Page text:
Arts and Culture | Local

‘Quintessential ’70s rocker’ to share journey at one man show in Tucson

Henry Gross co-founded the ’50s revival group Sha Na Na but may be best known for his 1976 solo hit, “Shannon.” He will bring his one-man show to Tucson Sept. 10.

In his own words, Henry Gross’ life has been “kind of an unusual journey.” He was born in Brooklyn, N.Y., in 1951 to a musical family, so it was no surprise when he picked up the guitar at age 12. When he was 18, Gross and a few friends formed the ’50s revival group, Sha Na Na, and it was with that group that he became the youngest person to appear on stage at Woodstock. Gross says it was during that performance, at the pinnacle of Sha Na Na’s popularity, that he felt the pull to leave the group and set out on his own.

Gross’ solo career was met with modest success, though he never quite reached the same level of fame he’d had while playing with Sha Na Na. He made a name for himself as a session guitarist and songwriter, playing on tracks with artists like Jim Croce and writing for the likes of Mary Travers and Cindy Lauper. Gross released four albums with three different record labels beginning in 1971 before penning the 1976 hit ballad, “Shannon,” about the death of Beach Boy Carl Wilson’s dog, an Irish setter. Though his future releases fell short of “Shannon’s” international reach, Gross pushed on, spending a year on the road with the Broadway production “Pump Boys and Dinettes” in 1981 and continuing to write and record songs for friends in Nashville.

It was just over a decade ago, however, that Gross took his career in an entirely new direction. He called a couple of producers he knew from “Pump Boys and Dinettes” and pitched a one-man performance about his life as a one-hit wonder and sometime rock star. The company expressed interest, Gross says, but unfortunately cut ties with Gross before they could put the show in front of an audience. Still, a friend in New York who was a veteran actor took Gross under his wing and helped him to develop the performance into what it is today, and then to premiere it at the Town Hall Theatre in Irvington, N.Y. “And the people loved it,” Gross says.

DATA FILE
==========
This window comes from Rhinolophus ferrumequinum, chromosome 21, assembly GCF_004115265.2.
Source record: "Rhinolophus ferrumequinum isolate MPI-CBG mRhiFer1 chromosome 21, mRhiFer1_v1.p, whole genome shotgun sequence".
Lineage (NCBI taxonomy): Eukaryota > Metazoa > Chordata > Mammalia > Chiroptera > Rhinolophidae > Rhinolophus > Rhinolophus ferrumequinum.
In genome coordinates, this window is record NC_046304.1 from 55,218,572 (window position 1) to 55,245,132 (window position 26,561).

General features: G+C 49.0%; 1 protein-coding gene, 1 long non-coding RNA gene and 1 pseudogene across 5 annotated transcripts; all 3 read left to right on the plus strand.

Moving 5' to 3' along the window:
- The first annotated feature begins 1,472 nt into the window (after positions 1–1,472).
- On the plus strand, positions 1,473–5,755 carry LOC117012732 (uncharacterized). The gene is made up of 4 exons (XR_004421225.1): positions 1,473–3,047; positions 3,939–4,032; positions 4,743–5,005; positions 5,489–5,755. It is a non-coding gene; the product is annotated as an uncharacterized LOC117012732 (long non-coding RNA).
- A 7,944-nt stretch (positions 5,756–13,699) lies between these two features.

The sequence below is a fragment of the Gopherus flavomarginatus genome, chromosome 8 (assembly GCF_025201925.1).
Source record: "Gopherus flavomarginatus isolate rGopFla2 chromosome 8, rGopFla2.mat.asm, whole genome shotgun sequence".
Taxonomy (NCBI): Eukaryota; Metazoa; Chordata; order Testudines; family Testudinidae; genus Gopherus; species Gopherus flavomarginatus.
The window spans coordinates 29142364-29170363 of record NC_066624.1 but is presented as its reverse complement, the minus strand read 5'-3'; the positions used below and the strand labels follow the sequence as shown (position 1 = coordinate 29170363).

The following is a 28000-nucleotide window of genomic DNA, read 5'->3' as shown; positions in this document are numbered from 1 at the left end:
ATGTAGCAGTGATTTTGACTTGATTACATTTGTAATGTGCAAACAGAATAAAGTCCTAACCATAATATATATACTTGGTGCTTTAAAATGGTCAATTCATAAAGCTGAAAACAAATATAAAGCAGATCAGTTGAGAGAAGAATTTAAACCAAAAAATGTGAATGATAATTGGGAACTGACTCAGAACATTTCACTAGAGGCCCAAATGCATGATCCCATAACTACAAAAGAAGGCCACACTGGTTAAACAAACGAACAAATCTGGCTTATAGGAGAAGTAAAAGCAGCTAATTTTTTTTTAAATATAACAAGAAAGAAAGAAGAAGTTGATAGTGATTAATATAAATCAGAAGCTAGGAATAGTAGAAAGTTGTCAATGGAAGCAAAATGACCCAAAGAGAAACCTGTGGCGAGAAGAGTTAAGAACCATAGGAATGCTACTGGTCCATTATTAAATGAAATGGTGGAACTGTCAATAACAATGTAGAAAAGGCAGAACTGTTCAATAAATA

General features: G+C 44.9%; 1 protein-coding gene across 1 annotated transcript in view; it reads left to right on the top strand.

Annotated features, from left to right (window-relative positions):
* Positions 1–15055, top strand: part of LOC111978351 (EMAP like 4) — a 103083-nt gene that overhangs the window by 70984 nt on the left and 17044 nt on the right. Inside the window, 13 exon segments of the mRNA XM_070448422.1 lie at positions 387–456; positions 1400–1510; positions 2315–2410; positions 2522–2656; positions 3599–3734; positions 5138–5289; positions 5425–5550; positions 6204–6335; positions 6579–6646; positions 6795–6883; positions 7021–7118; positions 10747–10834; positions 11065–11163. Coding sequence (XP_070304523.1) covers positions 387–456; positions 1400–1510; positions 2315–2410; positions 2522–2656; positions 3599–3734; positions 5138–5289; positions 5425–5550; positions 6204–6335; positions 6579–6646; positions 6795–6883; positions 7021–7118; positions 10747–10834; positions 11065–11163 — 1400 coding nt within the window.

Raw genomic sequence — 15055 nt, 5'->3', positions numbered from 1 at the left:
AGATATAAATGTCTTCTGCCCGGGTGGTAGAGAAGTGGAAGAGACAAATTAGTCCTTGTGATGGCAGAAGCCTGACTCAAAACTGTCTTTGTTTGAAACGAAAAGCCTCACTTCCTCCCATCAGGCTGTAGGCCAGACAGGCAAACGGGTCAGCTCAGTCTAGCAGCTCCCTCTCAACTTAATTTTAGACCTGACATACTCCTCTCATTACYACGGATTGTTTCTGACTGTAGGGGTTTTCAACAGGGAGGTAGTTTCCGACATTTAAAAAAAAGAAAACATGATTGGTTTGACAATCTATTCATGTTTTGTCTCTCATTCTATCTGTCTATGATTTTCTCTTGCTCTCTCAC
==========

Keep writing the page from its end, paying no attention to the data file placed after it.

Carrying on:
That show led to stints in Jackson, Tenn. and Naples, Fla., and today, in addition to his 60-plus musical performances each year, Gross says that he is performing the aptly-titled “One-Hit Wanderer” about a half-dozen times a year—and that’s without the support of a major production company. In what is a rather divisive time in both United States and world history, Gross says that he is “privileged to be able to bring some joy to a whole lot of people and make a living at it,” adding that his continued career as a musician and performer has been “an amazing gift from God …You don’t have to be the Beatles to share in the joy of that.”

Thanks to the support of his friend, Tucson cardiologist Tedd Goldfinger, and the Next Gen Men’s Group, Gross will bring his one-man, cabaret-style act to the Tucson Jewish Community Center stage for a single performance on Sept. 10, which will serve as a benefit for the Jewish Federation of Southern Arizona and its associated charitable causes. Sponsors of the show will also be invited to take part in an intimate gathering with Gross at the Goldfinger home the night before the show—an event which likely prove to be a once-in-a-lifetime opportunity for attendees to spend some quality time with a genuine piece of rock and roll history. Goldfinger, who calls Gross “a quintessential ’70s rocker,” hopes to see the show blossom into “an annual program where we are able to create a personal and intimate venue to see some of the greatest musical individuals from the past, present, and future.”

Despite the myriad challenges associated with serving as his own manager, producer and booking agent for the last few decades, Gross says he’s been “blessed” to continually discover a fan base enthusiastic enough to offer him regular bookings based solely on the merits of his performance. Perhaps this is due, in part, to the fact that he maintains a sense of humor about his life as a “one-hit wonder.”

“I’m still here,” he says, “most people don’t even know I that was there, let alone that I’m here. But I’m still here doing it.” And, nearly 50 years after his rock and roll debut, that’s definitely saying something.

For tickets to Gross’ performance Sept. 10 at 8 p.m. (doors open 7 p.m.), visit tickets and RSVP by Sept. 1. For sponsorship information,  contact Goldfinger at You can also watch a five-minute trailer of “One-Hit Wanderer” online at OneHitWander

Craig S. Baker is a freelance writer in Tucson.